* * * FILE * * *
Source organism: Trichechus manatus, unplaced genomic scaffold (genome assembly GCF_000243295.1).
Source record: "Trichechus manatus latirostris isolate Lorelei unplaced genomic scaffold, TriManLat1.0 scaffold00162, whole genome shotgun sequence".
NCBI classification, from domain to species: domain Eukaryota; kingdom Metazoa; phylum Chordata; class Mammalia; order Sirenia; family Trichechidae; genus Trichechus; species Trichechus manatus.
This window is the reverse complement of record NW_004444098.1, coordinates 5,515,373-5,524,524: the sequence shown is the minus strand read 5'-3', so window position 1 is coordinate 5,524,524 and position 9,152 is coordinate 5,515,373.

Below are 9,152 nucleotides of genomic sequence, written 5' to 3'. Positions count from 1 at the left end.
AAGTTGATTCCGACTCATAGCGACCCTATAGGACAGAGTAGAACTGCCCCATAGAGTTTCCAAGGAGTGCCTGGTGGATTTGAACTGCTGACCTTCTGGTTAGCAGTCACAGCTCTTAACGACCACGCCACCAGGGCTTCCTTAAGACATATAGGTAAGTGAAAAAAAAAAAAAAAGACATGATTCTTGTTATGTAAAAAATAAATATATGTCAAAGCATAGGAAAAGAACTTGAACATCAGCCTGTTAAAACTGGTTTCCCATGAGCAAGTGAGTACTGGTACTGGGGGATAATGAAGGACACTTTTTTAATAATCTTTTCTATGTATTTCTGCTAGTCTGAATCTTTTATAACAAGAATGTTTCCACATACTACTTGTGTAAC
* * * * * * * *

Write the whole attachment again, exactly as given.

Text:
Source organism: Trichechus manatus, unplaced genomic scaffold (genome assembly GCF_000243295.1).
Source record: "Trichechus manatus latirostris isolate Lorelei unplaced genomic scaffold, TriManLat1.0 scaffold00162, whole genome shotgun sequence".
NCBI classification, from domain to species: domain Eukaryota; kingdom Metazoa; phylum Chordata; class Mammalia; order Sirenia; family Trichechidae; genus Trichechus; species Trichechus manatus.
This window is the reverse complement of record NW_004444098.1, coordinates 5,515,373-5,524,524: the sequence shown is the minus strand read 5'-3', so window position 1 is coordinate 5,524,524 and position 9,152 is coordinate 5,515,373.

Below are 9,152 nucleotides of genomic sequence, written 5' to 3'. Positions count from 1 at the left end.
AAGTTGATTCCGACTCATAGCGACCCTATAGGACAGAGTAGAACTGCCCCATAGAGTTTCCAAGGAGTGCCTGGTGGATTTGAACTGCTGACCTTCTGGTTAGCAGTCACAGCTCTTAACGACCACGCCACCAGGGCTTCCTTAAGACATATAGGTAAGTGAAAAAAAAAAAAAAAGACATGATTCTTGTTATGTAAAAAATAAATATATGTCAAAGCATAGGAAAAGAACTTGAACATCAGCCTGTTAAAACTGGTTTCCCATGAGCAAGTGAGTACTGGTACTGGGGGATAATGAAGGACACTTTTTTAATAATCTTTTCTATGTATTTCTGCTAGTCTGAATCTTTTATAACAAGAATGTTTCCACATACTACTTGTGTAAC